The club have had their fair share of successes and failures when it comes to South American talent being developed and progressed through the ranks from a young age but the new regime are ramping it up even more. Earlier this year they appointed Corinthians’ former chief scout, a body previously in the academy there, to their specialised South American recruitment team.
Alysson Marins is a key part behind the push for Brazilian starlet Gabriel Moscardo, a player seen as one of the best in his age group in the region. It’s no surprise that with his addition has come a further push towards youth in the area. Already signed from South America since January are Andrey Santos, Gabriel Angelo, Kendry Paez and Deivid Washington.
Connections, remember. Rather than those looking for a chance, we’re sure Lewis Hall would love to have felt valued like this by Chelsea, they are after the next £25million answer down the line. It seems that in the eyes of Chelsea, £25million now is better value for players than a potential £50million in time.
Find the short-term answer, flip the player, move on and any profit goes towards a big boy signing or another youth prospect for the future. We’re talking about board game tactics with teenage players, here.
Hall, who has more Premier League experience than Cole Palmer despite being three years younger, was effectively sold to Newcastle for £30million due to the loan agreements. In 12 months he will likely be worth double that. He doesn’t have a place at Chelsea because they signed Marc Cucurella last year instead of welcoming Ian Maatsen back. Decisions have consequences across the board but Chelsea don’t appear to be learning.
Maatsen, 20 at the time, was fresh from helping Coventry to an unlikely Championship promotion push and had once more continued to take a step up in his development. He cost the club nothing in transfer fees – neither did Hall. All of a sudden, with Romeo Lavia, Andrey Santos and Lesley Ugochukwu in the team as well as Cucurella, the pathways were blocked for the both of them.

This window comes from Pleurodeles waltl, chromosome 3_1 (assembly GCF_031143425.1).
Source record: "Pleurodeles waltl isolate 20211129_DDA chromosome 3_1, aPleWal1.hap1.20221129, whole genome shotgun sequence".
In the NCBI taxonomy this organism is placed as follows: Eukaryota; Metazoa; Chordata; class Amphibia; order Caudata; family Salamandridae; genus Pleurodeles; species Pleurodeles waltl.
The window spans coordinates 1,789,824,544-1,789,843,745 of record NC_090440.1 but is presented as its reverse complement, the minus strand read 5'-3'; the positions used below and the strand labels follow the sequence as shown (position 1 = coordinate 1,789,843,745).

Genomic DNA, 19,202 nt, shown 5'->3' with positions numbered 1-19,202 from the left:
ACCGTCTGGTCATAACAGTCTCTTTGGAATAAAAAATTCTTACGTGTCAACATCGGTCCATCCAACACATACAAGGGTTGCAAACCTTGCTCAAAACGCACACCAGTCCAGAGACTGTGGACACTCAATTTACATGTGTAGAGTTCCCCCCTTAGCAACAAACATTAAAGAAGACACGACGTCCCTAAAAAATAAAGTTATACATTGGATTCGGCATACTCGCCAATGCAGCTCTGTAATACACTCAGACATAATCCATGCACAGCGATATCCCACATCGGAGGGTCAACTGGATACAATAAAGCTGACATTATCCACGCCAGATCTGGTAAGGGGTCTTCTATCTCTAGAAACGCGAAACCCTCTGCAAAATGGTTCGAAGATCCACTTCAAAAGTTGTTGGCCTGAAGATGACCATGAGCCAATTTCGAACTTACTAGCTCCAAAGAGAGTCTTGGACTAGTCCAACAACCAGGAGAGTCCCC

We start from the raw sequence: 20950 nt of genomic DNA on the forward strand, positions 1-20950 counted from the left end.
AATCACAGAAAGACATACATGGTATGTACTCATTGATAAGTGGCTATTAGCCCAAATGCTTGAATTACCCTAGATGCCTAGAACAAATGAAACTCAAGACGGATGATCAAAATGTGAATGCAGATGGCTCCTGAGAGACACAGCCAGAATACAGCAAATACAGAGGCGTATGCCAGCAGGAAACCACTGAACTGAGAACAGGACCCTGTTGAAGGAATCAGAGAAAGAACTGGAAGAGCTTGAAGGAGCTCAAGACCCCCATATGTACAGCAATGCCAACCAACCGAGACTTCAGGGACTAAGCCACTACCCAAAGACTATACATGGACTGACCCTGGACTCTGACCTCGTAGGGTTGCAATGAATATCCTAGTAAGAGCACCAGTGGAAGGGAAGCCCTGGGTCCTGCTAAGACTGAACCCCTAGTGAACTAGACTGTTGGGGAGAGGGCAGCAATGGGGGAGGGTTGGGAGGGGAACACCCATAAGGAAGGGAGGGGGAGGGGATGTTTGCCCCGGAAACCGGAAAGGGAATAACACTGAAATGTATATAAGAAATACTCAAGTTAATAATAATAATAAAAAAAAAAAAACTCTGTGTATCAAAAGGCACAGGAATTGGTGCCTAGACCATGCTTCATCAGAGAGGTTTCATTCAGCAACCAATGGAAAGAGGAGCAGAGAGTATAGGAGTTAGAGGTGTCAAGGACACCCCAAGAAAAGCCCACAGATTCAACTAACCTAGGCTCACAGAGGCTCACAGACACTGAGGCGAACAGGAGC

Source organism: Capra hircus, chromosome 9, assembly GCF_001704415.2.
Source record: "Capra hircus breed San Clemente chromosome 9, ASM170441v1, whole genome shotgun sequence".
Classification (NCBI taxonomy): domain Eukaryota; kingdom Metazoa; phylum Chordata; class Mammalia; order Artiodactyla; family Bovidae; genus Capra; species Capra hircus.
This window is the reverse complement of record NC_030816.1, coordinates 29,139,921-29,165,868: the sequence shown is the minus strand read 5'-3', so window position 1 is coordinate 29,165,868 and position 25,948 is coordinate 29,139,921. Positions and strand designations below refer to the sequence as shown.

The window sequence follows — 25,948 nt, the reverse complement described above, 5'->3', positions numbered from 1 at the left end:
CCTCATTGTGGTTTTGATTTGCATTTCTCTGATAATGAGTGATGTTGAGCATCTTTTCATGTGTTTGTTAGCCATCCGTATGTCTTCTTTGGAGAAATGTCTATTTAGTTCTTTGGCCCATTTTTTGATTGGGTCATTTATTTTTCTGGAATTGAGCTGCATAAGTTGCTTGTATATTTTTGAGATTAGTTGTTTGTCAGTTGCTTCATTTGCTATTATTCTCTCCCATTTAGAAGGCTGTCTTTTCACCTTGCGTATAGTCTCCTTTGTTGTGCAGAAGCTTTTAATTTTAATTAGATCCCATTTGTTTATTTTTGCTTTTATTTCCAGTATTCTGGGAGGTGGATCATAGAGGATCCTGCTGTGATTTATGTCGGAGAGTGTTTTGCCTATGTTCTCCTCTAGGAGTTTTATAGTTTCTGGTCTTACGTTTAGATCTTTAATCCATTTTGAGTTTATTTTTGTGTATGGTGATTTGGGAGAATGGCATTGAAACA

In favour of pushing for more expensive choices deemed to be of a higher standard, Chelsea came extremely close to losing Hall and Maatsen for less than they paid for Cucurella. It’s an exaggerated example of the issue that they have caused themselves over a long period.
Chelsea’s Cobham alliance celebrating winning the Champions League
If Chelsea continue to risk their short term aims then they will continue to lose their long terms stars.
There’s already a bottle-neck issue for the first team appearing and that is before many of the teenage sensations have even made a senior appearance in Europe, let alone at Stamford Bridge. The worldwide game is becoming entangled in itself and connections help but it’s hard to think that’s its not also damaging the bigger, stronger ones down below.